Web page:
Impedance Analysis of Silicon Nanowire Lithium Ion Battery Anodes
Online Publication Date2009-06-04
Print Publication Date2009-07-02
Permanent link to this recordhttp://hdl.handle.net/10754/598572
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AbstractThe impedance behavior of silicon nanowire electrodes has been investigated to understand the electrochemical process kinetics that influences the performance when used as a high-capacity anode in a lithium ion battery. The ac response was measured by using impedance spectroscopy in equilibrium conditions at different lithium compositions and during several cycles of charge and discharge in a half cell vs. metallic lithium. The impedance analysis shows the contribution of both surface resistance and solid state diffusion through the bulk of the nanowires. The surface process is dominated by a solid electrolyte layer (SEI) consisting of an inner, inorganic insoluble part and several organic compounds at the outer interface, as seen by XPS analysis. The surface resistivity, which seems to be correlated with the Coulombic efficiency of the electrode, grows at very high lithium contents due to an increase in the inorganic SEI thickness. We estimate the diffusion coefficient of about 2 × 10 -10 cm 2/s for lithium diffusion in silicon. A large increase in the electrode impedance was observed at very low lithium compositions, probably due to a different mechanism for lithium diffusion inside the wires. Restricting the discharge voltage to 0.7 V prevents this large impedance and improves the electrode lifetime. Cells cycled between 0.07 and 0.70 V vs. metallic lithium at a current density of 0.84 A/g (C/5) showed good Coulombic efficiency (about 99%) and maintained a capacity of about 2000 mAh/g after 80 cycles. © 2009 American Chemical Society.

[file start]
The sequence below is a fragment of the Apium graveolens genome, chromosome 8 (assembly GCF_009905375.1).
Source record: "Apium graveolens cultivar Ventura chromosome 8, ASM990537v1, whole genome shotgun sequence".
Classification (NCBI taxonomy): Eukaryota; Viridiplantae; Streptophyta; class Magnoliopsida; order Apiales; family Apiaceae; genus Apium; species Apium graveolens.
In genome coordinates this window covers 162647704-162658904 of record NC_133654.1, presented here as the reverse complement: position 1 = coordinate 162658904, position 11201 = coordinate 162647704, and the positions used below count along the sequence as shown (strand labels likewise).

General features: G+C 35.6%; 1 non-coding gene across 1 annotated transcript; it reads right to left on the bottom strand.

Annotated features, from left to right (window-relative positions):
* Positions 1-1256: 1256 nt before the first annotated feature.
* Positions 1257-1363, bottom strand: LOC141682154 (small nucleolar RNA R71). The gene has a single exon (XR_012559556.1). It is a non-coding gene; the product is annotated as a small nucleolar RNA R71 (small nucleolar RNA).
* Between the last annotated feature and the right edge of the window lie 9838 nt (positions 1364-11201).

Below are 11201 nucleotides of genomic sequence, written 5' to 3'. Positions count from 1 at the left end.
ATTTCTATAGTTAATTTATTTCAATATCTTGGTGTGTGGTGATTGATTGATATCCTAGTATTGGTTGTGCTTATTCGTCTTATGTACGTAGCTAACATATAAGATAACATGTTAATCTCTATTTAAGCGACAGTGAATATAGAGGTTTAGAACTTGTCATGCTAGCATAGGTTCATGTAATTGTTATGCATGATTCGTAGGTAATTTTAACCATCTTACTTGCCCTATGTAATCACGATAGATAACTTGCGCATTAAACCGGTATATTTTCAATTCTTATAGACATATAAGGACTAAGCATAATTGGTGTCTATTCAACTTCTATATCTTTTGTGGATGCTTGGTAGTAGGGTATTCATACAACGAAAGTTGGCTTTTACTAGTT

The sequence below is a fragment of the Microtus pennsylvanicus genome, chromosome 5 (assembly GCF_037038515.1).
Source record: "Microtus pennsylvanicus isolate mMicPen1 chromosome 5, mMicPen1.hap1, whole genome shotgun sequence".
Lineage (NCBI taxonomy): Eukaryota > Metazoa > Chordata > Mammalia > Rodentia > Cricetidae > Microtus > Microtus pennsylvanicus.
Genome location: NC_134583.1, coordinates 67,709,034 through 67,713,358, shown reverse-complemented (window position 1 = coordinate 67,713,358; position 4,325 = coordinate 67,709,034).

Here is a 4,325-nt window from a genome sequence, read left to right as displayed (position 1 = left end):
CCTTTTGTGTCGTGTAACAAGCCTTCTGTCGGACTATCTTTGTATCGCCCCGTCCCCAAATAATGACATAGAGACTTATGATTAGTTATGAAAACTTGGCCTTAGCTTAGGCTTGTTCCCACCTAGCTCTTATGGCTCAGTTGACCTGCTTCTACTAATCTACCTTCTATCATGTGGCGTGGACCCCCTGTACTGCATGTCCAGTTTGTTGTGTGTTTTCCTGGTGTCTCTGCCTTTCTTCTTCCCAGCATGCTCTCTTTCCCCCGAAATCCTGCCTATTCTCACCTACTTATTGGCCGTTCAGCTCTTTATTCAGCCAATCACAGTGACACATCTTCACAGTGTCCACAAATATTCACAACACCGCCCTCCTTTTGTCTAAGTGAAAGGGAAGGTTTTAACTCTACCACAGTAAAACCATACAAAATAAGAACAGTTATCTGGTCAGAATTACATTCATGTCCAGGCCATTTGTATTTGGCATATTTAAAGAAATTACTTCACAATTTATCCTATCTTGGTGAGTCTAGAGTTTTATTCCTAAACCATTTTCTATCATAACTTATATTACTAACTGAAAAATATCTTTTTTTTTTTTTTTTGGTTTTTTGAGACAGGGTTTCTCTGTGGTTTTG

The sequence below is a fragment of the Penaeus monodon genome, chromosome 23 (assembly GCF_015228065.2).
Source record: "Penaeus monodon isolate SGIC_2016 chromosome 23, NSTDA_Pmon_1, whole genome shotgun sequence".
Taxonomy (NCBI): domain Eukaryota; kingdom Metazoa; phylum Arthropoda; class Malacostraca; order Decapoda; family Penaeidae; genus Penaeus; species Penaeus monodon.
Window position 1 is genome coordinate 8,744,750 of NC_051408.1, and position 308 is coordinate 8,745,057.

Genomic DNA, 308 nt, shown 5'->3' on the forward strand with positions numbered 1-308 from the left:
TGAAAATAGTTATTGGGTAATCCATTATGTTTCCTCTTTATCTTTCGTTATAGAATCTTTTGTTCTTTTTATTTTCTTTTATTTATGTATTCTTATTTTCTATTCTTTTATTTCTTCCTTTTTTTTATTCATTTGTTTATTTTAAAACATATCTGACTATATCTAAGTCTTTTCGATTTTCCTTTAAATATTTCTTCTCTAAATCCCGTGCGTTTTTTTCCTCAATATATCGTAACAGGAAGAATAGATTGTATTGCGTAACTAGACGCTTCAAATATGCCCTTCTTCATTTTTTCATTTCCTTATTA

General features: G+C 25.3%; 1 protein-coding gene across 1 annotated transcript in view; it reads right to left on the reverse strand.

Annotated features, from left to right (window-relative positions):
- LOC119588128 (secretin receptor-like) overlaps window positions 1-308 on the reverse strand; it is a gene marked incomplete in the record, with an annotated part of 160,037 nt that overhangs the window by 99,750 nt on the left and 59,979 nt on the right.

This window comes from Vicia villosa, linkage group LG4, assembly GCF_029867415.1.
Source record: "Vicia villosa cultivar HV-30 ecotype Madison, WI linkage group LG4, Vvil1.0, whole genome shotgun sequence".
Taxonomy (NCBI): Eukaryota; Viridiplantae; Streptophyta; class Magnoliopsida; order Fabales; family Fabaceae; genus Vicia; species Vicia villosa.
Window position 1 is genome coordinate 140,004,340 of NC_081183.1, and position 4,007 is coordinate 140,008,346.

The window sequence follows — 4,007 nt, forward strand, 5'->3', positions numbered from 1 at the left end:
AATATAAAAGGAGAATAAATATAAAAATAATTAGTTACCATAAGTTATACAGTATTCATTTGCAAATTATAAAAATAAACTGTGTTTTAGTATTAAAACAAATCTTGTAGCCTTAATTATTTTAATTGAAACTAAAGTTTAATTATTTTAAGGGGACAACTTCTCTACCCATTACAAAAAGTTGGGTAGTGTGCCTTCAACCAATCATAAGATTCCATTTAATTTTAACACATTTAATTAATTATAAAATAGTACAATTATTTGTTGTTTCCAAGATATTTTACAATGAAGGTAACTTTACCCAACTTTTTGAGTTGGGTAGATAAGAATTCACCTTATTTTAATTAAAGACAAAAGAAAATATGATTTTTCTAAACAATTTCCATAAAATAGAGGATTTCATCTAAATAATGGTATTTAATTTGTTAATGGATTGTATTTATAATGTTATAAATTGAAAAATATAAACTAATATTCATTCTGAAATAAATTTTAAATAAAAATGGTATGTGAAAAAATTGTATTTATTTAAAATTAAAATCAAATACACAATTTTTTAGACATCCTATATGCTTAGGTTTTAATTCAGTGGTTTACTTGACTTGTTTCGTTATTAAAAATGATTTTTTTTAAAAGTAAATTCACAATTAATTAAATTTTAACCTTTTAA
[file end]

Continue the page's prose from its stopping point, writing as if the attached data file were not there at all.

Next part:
CitationRuffo R, Hong SS, Chan CK, Huggins RA, Cui Y (2009) Impedance Analysis of Silicon Nanowire Lithium Ion Battery Anodes. The Journal of Physical Chemistry C 113: 11390–11398. Available: http://dx.doi.org/10.1021/jp901594g.
SponsorsY.C. acknowledges support from the Global Climate and Energy Project at Stanford, U.S. Office of Naval Research, and King Abdullah University of Science and Technology. C.K.C. acknowledges support from a National Science Foundation graduate fellowship and Stanford Graduate Fellowship.
PublisherAmerican Chemical Society (ACS)